Last September I was in the Sterling High School auditorium finishing up sets and lights for a production of Romeo and Juliet. I was walking down the steps from the stage to the house floor when, in total darkness and looking at my remote lighting controller, I took a step thinking I was at the bottom of the steps. I wasn't. I turned my right ankle pretty badly and found that I couldn't put any weight on it. I went to the emergency room at 10:30 that night thinking that I had insurance and wouldn't have to pay for much more than a co-pay. Maybe $100, tops. It turns out that this was a workers comp issue and I wouldn't have to pay anything at all. I just had to fill out some forms when I got back to work and everything would be taken care of. At the emergency room itself, I waited for a good three hours before being x-rayed and then another hour or so to see a doctor. I was finally wrapped up, given some crutches and told that I owed $400 dollars. I didn't have that on me or in my checking account, at the time, so I somehow convinced the ER to let me pay $40 and go. When I got to school I filled out the paperwork, and was told everything would be taken care of by workers comp. In the next month or so I received a letter in the mail saying that the workers comp company wouldn't cover my expenses for some reason. I have made multiple phone calls to district employees, Board of Education people, and collecting agents who have all told me things would be taken care of, and yet I'm still receiving notices that I owe 500 plus dollars. Now, if this were a deductible or something like that, no one has told me this. As far as I've been told I shouldn't owe anything.
That's the efficiency of this system we have.
It is with this experience that I approached SiCKO, by Michael Moore. I'm insured, I work, I own a car, pay my bills and yet I'm being screwed by this system that wouldn't even be an issue in any other civilized society.
Speaking of civilized societies, SiCKO spends about the last 30 minutes of the film on a segment in a country that most Americans would categorize as third world. It's not exactly Ethiopia but Cuba is certainly a poor country with very little to show for itself in terms of resources or political power. The U.S. won't do business with Cuba because of the atrocious way their leader treats his own people and work to oppress their human rights. In terms of quality of life, people here in the U.S. would be considered on the bottom rung of society if we lived like those with the median level of income in Cuba. A trip to Cuba to receive medical attention would seem to be a ridiculous down grade. But, that's just what Moore and some of the people from the movie who have been denied coverage in the U.S. do. First, along with the lady who moved into her daughter's basement, three people who contracted illnesses while volunteering at the World Trade Center ground zero were brought to Guantanamo Bay to the prison medical facility there. This is where Al Qaeda's "enemy combatants" are kept, without a trial, but with plenty of free, quality health care. When they are turned away (for obvious reasons) they decide to check out the island country of Cuba, itself. They quickly and easily find a pharmacy where one woman finds the exact medication she buys in the U.S. for $120 for 5 cents. One of the most poignant moments of the film for me was when they leave the pharmacy this woman breaks down weeping at the price of the drug in Cuba. "It's just insulting" she says, as she revels in how much she has to pay in America for something that cost less than a candy bar in Cuba.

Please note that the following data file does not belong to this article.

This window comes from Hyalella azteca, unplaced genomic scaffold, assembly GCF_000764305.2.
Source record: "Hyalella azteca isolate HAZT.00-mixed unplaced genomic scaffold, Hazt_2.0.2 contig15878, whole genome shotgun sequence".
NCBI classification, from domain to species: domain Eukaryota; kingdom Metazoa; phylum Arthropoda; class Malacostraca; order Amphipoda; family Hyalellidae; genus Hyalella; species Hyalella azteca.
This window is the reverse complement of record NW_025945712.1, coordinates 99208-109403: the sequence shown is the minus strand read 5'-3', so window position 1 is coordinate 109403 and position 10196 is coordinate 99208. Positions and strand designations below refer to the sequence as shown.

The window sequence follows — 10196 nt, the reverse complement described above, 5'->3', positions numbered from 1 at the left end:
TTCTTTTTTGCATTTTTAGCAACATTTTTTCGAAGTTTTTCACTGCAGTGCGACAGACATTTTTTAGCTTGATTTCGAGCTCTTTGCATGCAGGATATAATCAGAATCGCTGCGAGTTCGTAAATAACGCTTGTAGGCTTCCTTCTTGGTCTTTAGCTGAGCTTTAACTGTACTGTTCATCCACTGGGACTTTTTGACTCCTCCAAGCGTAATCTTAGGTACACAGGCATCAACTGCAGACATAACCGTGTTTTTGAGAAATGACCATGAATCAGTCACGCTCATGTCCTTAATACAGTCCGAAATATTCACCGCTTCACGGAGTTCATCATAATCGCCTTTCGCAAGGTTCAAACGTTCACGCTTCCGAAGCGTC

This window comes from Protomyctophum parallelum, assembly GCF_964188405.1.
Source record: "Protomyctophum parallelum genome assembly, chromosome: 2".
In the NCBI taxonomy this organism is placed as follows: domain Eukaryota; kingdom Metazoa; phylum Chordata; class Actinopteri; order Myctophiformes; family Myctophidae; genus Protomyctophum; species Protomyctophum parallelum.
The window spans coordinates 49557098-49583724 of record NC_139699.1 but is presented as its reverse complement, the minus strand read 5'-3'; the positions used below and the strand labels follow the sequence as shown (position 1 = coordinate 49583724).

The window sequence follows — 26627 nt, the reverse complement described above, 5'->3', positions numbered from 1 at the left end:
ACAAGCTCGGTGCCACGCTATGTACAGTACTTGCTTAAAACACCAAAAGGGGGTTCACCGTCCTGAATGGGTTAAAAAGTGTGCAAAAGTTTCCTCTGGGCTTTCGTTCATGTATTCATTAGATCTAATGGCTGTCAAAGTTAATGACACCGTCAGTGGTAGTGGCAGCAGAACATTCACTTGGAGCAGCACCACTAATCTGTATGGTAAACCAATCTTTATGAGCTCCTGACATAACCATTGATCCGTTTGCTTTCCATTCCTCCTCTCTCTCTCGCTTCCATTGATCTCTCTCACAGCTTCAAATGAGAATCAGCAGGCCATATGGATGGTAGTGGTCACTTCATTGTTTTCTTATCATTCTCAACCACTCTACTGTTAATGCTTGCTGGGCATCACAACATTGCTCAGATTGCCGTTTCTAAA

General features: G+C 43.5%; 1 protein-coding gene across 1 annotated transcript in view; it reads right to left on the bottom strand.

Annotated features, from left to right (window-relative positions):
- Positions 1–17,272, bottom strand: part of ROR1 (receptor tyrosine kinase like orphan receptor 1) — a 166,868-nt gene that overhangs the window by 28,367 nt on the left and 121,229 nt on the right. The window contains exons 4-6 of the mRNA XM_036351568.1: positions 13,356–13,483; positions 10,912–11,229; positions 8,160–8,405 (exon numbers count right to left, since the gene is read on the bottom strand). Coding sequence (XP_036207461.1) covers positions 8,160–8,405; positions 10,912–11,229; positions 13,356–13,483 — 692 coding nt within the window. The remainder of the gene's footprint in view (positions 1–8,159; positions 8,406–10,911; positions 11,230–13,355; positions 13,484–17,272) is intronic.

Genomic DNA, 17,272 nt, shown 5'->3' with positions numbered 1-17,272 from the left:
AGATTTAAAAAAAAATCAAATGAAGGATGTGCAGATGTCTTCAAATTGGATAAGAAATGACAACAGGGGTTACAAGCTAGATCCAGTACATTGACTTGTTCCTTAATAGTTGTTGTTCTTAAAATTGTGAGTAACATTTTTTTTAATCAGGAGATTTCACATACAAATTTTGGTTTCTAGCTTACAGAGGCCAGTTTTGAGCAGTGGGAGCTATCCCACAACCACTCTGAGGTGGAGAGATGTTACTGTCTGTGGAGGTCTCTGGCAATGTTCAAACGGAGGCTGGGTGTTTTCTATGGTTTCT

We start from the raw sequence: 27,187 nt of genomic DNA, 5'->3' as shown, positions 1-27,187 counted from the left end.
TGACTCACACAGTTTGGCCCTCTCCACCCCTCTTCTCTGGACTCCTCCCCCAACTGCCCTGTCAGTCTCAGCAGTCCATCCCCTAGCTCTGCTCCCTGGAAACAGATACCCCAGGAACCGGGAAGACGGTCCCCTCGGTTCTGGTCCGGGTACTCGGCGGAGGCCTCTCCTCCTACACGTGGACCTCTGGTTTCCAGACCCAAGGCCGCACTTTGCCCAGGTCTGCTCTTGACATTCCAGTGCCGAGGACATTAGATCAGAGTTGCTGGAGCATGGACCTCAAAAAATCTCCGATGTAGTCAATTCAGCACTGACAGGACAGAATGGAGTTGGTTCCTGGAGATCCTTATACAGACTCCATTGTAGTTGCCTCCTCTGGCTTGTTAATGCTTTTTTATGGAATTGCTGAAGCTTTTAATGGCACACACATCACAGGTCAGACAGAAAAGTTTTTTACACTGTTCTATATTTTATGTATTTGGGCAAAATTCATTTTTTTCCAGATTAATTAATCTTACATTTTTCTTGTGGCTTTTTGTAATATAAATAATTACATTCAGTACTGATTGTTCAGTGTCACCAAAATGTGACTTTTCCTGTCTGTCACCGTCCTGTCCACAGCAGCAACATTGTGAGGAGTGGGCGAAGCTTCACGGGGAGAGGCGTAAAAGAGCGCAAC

From the Pharmacy the team goes to a hospital where each of them are treated for free by the hospital staff. It is here that I begin to loose my own cool, a bit. Mr. Moore has done this to me in each of his films. Call me a sucker or easily manipulated or just maybe too sensitive, whatever, I begin to feel the pangs of sympathy welling up in my eyes and throat as these people who volunteered their time, their energy, their money, their bodies and their health at the World Trade Center are finally getting their due. And, not because the country that they so loved wanted to give it to them, but because they went around the system to a country that we, as a nation, are supposed to despise.
This part of the film where Moore's crew goes to Cuba is what I've heard take the brunt of the criticism from those who oppose it. I'll be the first to admit that SiCKO paints a pretty picture of Cuba and makes Fidel Castro seem like little more than a harmless grandpa. Anyone with a mind and some knowledge on Cuba at all knows that this man isn't a saint and has kept that country in his grip of power, without allowing many of the human rights that we take for granted. But, doesn't it say something when Castro, with all that he denies his people, grants them better health care than the U.S. government grants us? Shouldn't it piss us off that to get the quality medical treatment that Cubans get for free under an oppressive regime, we have to be wealthy? The moment that it all came crumbling down for me was when the Cuban doctor comforted the American, middle-class, professional woman who was crying in a hospital bed because she couldn't believe how much care she was getting, and for nothing. We've been taught to fear and loath this government. I just kept thinking to myself, over and over, "What is wrong with us? What is wrong with us?" tears rolling down the faces of Amanda and myself.
So, what is the answer. SiCKO director Michael Moore's solution seems to be a cross between civil disobedience and revolt. Depending on one's opinion of Moore, a person could take the message to mean that we should start electing better leaders or that we should stop being polite. Some might even think that Moore wants the people to take up arms and storm congress. I don't think that's what he wants. I think he wants people to pay attention. People don't bother worrying about health care and how much it costs and the damage that the system does to our well-being until they are the one's dishing out thousands of dollars of their savings so that a loved one can stay alive. It's not until they are the one's burying their child because the nearest hospital wouldn't take their HMO that people are going to wake up and take notice.
Moore, as with all of his movies is trying with SiCKO to encourage the people to practice their rights as the sovereign of our nation and stop being squeezed by corporations who know that we have to behave or else we won't make money to pay back them so that we can have health care that may or may not work anyway. Moore may take liberties in order to tell stories but he tells them well, and he gets his point across. I hope that people will see this movie with an open mind and see it for what it is. It's not a self aggrandizing diatribe to make himself some money. It's not some communist plot to take over the nation. It is about taking care of each other and treating people how we would hope to be treated if we were in the same spot.